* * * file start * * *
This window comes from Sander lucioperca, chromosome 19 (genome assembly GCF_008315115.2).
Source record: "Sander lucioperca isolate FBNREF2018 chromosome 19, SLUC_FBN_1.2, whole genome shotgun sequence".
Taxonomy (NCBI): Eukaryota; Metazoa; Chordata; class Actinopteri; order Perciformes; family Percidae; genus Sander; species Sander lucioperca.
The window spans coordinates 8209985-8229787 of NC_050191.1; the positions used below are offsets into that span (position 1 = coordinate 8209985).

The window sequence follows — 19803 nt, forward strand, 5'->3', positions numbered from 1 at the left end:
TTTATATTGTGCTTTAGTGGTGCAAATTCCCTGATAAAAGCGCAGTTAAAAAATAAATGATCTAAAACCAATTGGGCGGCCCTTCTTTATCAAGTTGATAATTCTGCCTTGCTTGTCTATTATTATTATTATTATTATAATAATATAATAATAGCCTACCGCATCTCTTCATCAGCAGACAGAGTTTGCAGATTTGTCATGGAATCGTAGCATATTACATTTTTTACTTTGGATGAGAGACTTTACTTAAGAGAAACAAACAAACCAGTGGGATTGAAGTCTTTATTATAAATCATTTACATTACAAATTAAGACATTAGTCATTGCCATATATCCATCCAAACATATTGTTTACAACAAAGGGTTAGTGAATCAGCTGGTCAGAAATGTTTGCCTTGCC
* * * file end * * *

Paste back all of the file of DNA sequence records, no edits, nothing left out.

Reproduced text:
This window comes from Sander lucioperca, chromosome 19 (genome assembly GCF_008315115.2).
Source record: "Sander lucioperca isolate FBNREF2018 chromosome 19, SLUC_FBN_1.2, whole genome shotgun sequence".
Taxonomy (NCBI): Eukaryota; Metazoa; Chordata; class Actinopteri; order Perciformes; family Percidae; genus Sander; species Sander lucioperca.
The window spans coordinates 8209985-8229787 of NC_050191.1; the positions used below are offsets into that span (position 1 = coordinate 8209985).

The window sequence follows — 19803 nt, forward strand, 5'->3', positions numbered from 1 at the left end:
TTTATATTGTGCTTTAGTGGTGCAAATTCCCTGATAAAAGCGCAGTTAAAAAATAAATGATCTAAAACCAATTGGGCGGCCCTTCTTTATCAAGTTGATAATTCTGCCTTGCTTGTCTATTATTATTATTATTATTATAATAATATAATAATAGCCTACCGCATCTCTTCATCAGCAGACAGAGTTTGCAGATTTGTCATGGAATCGTAGCATATTACATTTTTTACTTTGGATGAGAGACTTTACTTAAGAGAAACAAACAAACCAGTGGGATTGAAGTCTTTATTATAAATCATTTACATTACAAATTAAGACATTAGTCATTGCCATATATCCATCCAAACATATTGTTTACAACAAAGGGTTAGTGAATCAGCTGGTCAGAAATGTTTGCCTTGCC